Give Lively’s holiday sustainability guide

Let’s make caring for the planet an essential part of the holiday season. Here are some helpful tips!
November 24, 2023
Clair Lofthouse
Technical Writer

We love helping nonprofits fundraise, but also believe in the power of individual action. 

Last year, our company’s internal Sustainability Special Interest Group created this holiday guide for social media and our research still holds true in 2023. 

Let’s use these tips to work together and make the holiday season greener.

Choose a real tree over a fake tree

Real trees get the gold star for being better for the planet. 

Fake trees require more energy to produce and transport, and eventually become landfill trash despite being reused year after year. 

Real trees are recyclable and biodegradable, and new trees are replanted after harvest.

Choose LEDs over incandescent light strands

Give the green light to LEDs over traditional incandescent lights any day. 

LED lights use 0.04 watts per bulb, 100 times less wattage than incandescent bulbs. 

LED bulbs also generally have a longer lifespan than incandescents. Plus, if one of the LED lights does burn out, the rest of the strand stays lit.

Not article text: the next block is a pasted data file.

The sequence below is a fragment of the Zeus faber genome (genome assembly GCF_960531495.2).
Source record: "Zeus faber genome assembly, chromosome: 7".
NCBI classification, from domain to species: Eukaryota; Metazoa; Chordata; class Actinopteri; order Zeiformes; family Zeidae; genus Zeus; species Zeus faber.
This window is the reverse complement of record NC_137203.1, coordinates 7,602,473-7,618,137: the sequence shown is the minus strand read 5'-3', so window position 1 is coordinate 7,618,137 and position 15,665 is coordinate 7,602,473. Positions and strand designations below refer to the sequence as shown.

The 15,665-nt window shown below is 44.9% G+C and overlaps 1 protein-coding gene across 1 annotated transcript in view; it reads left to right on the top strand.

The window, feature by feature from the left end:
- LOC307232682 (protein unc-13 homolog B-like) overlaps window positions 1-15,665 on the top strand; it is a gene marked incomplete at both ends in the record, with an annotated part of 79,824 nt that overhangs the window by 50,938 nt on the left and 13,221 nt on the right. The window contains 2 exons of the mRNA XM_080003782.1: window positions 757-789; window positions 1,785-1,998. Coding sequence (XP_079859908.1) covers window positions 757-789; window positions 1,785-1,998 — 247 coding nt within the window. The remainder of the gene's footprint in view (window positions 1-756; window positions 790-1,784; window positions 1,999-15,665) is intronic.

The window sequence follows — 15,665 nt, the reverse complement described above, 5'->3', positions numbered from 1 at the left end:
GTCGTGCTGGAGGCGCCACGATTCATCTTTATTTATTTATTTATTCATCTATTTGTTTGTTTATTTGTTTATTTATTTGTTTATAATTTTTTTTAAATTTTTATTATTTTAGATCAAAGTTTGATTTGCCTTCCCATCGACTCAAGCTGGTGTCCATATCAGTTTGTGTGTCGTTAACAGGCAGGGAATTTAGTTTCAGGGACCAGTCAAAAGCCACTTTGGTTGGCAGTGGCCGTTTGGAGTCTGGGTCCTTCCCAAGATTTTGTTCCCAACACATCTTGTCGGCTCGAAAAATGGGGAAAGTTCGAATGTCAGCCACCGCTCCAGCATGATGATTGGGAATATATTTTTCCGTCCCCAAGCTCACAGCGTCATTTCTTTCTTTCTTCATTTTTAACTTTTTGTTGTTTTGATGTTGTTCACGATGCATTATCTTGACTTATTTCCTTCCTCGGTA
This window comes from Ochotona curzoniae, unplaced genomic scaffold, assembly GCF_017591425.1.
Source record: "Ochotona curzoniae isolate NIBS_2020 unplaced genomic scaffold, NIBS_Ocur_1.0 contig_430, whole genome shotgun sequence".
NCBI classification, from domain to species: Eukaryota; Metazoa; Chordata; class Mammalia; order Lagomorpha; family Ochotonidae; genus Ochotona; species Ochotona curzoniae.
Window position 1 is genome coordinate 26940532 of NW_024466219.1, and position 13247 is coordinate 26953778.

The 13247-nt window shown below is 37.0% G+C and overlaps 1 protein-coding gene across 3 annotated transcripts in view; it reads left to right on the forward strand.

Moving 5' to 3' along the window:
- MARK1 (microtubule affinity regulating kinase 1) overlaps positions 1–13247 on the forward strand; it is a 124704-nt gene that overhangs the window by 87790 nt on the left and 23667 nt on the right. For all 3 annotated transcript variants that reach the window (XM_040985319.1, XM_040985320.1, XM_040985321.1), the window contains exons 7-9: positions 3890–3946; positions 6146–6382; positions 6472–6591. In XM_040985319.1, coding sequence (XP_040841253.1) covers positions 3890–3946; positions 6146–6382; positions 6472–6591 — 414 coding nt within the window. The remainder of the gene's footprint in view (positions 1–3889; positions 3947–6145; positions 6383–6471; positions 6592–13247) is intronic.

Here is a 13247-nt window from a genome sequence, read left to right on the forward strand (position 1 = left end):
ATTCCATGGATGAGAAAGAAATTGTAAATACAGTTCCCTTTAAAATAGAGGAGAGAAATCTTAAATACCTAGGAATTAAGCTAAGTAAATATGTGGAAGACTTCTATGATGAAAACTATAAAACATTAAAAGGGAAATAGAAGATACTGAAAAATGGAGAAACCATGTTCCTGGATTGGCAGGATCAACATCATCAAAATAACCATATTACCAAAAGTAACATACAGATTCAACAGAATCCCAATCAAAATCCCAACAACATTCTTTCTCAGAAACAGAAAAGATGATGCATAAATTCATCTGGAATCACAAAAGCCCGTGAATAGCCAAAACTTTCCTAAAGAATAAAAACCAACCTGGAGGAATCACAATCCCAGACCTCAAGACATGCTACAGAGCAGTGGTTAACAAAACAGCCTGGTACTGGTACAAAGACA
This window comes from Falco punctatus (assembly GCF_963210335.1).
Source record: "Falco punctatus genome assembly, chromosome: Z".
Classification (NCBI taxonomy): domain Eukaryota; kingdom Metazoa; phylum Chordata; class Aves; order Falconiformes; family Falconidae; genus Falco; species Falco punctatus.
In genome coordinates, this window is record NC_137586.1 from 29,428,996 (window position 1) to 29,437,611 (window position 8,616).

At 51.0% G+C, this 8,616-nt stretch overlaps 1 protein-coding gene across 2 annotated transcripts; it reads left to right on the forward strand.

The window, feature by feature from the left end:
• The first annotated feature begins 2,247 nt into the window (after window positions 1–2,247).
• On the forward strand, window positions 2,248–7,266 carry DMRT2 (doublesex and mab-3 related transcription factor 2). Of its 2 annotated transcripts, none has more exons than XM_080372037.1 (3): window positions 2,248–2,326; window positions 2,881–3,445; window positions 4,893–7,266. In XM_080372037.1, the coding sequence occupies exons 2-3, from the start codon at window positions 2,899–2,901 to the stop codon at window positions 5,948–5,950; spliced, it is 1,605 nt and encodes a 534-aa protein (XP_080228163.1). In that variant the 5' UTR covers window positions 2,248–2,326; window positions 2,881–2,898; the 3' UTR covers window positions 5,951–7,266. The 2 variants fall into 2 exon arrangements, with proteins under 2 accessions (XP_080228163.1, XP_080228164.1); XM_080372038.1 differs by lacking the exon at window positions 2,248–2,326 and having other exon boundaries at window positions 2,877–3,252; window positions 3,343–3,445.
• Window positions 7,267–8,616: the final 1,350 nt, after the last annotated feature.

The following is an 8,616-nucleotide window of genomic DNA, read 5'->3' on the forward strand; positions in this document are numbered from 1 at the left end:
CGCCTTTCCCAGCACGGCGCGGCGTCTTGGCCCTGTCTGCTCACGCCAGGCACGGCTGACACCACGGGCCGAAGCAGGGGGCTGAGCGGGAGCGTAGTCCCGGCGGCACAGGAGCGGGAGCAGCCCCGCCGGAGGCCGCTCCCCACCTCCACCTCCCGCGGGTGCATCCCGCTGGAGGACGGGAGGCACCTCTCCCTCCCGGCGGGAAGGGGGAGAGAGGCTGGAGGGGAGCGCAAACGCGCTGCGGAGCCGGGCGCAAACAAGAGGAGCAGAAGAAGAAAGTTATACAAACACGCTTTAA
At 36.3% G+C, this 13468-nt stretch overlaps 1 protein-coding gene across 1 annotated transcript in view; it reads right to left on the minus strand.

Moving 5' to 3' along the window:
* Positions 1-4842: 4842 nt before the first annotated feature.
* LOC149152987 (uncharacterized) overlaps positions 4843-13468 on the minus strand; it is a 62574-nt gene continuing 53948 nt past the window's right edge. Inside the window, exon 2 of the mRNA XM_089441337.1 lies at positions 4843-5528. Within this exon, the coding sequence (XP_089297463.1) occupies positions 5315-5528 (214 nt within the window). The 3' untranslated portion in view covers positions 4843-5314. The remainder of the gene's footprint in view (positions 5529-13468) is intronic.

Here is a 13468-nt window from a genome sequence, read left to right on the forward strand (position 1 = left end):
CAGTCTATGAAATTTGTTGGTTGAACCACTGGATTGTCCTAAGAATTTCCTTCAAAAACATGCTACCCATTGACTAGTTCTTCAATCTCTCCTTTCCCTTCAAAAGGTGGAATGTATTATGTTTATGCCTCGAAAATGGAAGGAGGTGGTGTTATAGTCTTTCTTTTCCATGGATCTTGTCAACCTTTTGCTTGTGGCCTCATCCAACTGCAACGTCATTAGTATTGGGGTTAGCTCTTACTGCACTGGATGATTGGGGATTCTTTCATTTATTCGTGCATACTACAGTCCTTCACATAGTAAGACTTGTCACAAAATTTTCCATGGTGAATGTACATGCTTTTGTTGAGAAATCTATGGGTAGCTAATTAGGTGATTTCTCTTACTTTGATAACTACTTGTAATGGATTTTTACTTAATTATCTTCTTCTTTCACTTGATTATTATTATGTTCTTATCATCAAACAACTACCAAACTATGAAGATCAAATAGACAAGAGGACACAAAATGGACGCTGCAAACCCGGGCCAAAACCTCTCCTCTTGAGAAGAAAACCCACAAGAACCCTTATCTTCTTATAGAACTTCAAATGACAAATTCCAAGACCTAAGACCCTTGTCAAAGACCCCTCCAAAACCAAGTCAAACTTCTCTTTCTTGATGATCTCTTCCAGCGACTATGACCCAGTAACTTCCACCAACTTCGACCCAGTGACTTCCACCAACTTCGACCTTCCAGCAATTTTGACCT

Know your candles

Here’s a bright idea: for the health of yourself and the planet avoid candles that contain paraffin-based wax and lead-cored wicks. These materials are harmful to humans and the environment. 

Use candles with wax made from soy, beeswax or coconut and with wicks made from cotton, hemp or wood. 

Gift mindfully

Don’t forget your mother this holiday season – Mother Earth, that is. Keep waste to a minimum when gifting. 

Some low-waste gift ideas:

  • Gift an experience, like dinner or a massage, so there aren’t unnecessary materials being used. 
  • Buy locally-made items, art or produce to cut down on shipping and packaging resources.
  • Stick to one gift per person. Think quality over quantity. 

Wrap without waste

Once more point before we wrap things up. When preparing gifts, use recycled paper, old maps, comics or newspapers. 

You can even check out some tape-free wrapping techniques online such as furoshiki, the Japanese art of fabric wrapping.